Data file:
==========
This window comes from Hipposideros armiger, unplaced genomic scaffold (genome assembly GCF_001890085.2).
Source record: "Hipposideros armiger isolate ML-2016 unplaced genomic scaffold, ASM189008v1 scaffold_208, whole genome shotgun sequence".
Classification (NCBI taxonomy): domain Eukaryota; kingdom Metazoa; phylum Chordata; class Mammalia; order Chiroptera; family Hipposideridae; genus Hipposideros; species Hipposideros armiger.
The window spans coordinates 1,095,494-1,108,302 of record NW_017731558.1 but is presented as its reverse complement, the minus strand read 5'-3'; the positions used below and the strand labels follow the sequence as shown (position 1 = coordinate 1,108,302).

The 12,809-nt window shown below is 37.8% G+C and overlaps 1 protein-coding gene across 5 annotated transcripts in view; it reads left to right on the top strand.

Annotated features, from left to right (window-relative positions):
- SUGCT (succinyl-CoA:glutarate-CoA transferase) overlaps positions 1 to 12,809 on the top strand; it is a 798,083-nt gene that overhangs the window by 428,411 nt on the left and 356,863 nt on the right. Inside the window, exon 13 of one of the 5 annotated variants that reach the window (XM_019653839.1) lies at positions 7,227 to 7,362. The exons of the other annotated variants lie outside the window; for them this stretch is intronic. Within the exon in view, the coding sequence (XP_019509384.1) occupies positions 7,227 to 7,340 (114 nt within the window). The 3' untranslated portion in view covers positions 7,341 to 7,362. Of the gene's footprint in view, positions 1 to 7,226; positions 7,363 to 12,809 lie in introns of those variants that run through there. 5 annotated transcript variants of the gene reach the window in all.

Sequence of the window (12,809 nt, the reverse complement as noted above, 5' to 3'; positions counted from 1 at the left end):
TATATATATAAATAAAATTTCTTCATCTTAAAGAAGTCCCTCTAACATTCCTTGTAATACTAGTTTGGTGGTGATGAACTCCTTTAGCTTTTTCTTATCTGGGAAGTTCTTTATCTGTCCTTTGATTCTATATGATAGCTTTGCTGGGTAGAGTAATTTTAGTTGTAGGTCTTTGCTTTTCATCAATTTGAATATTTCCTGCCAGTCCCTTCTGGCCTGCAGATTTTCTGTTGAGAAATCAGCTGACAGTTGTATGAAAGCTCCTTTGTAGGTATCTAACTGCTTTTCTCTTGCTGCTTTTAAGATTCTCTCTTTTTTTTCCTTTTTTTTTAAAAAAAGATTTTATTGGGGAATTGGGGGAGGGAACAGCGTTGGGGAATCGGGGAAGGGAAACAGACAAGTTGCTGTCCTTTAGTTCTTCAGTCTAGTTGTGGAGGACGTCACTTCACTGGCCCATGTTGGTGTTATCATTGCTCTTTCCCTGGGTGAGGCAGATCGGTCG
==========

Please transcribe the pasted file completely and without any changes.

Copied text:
This window comes from Hipposideros armiger, unplaced genomic scaffold (genome assembly GCF_001890085.2).
Source record: "Hipposideros armiger isolate ML-2016 unplaced genomic scaffold, ASM189008v1 scaffold_208, whole genome shotgun sequence".
Classification (NCBI taxonomy): domain Eukaryota; kingdom Metazoa; phylum Chordata; class Mammalia; order Chiroptera; family Hipposideridae; genus Hipposideros; species Hipposideros armiger.
The window spans coordinates 1,095,494-1,108,302 of record NW_017731558.1 but is presented as its reverse complement, the minus strand read 5'-3'; the positions used below and the strand labels follow the sequence as shown (position 1 = coordinate 1,108,302).

The 12,809-nt window shown below is 37.8% G+C and overlaps 1 protein-coding gene across 5 annotated transcripts in view; it reads left to right on the top strand.

Annotated features, from left to right (window-relative positions):
- SUGCT (succinyl-CoA:glutarate-CoA transferase) overlaps positions 1 to 12,809 on the top strand; it is a 798,083-nt gene that overhangs the window by 428,411 nt on the left and 356,863 nt on the right. Inside the window, exon 13 of one of the 5 annotated variants that reach the window (XM_019653839.1) lies at positions 7,227 to 7,362. The exons of the other annotated variants lie outside the window; for them this stretch is intronic. Within the exon in view, the coding sequence (XP_019509384.1) occupies positions 7,227 to 7,340 (114 nt within the window). The 3' untranslated portion in view covers positions 7,341 to 7,362. Of the gene's footprint in view, positions 1 to 7,226; positions 7,363 to 12,809 lie in introns of those variants that run through there. 5 annotated transcript variants of the gene reach the window in all.

Sequence of the window (12,809 nt, the reverse complement as noted above, 5' to 3'; positions counted from 1 at the left end):
TATATATATAAATAAAATTTCTTCATCTTAAAGAAGTCCCTCTAACATTCCTTGTAATACTAGTTTGGTGGTGATGAACTCCTTTAGCTTTTTCTTATCTGGGAAGTTCTTTATCTGTCCTTTGATTCTATATGATAGCTTTGCTGGGTAGAGTAATTTTAGTTGTAGGTCTTTGCTTTTCATCAATTTGAATATTTCCTGCCAGTCCCTTCTGGCCTGCAGATTTTCTGTTGAGAAATCAGCTGACAGTTGTATGAAAGCTCCTTTGTAGGTATCTAACTGCTTTTCTCTTGCTGCTTTTAAGATTCTCTCTTTTTTTTCCTTTTTTTTTAAAAAAAGATTTTATTGGGGAATTGGGGGAGGGAACAGCGTTGGGGAATCGGGGAAGGGAAACAGACAAGTTGCTGTCCTTTAGTTCTTCAGTCTAGTTGTGGAGGACGTCACTTCACTGGCCCATGTTGGTGTTATCATTGCTCTTTCCCTGGGTGAGGCAGATCGGTCG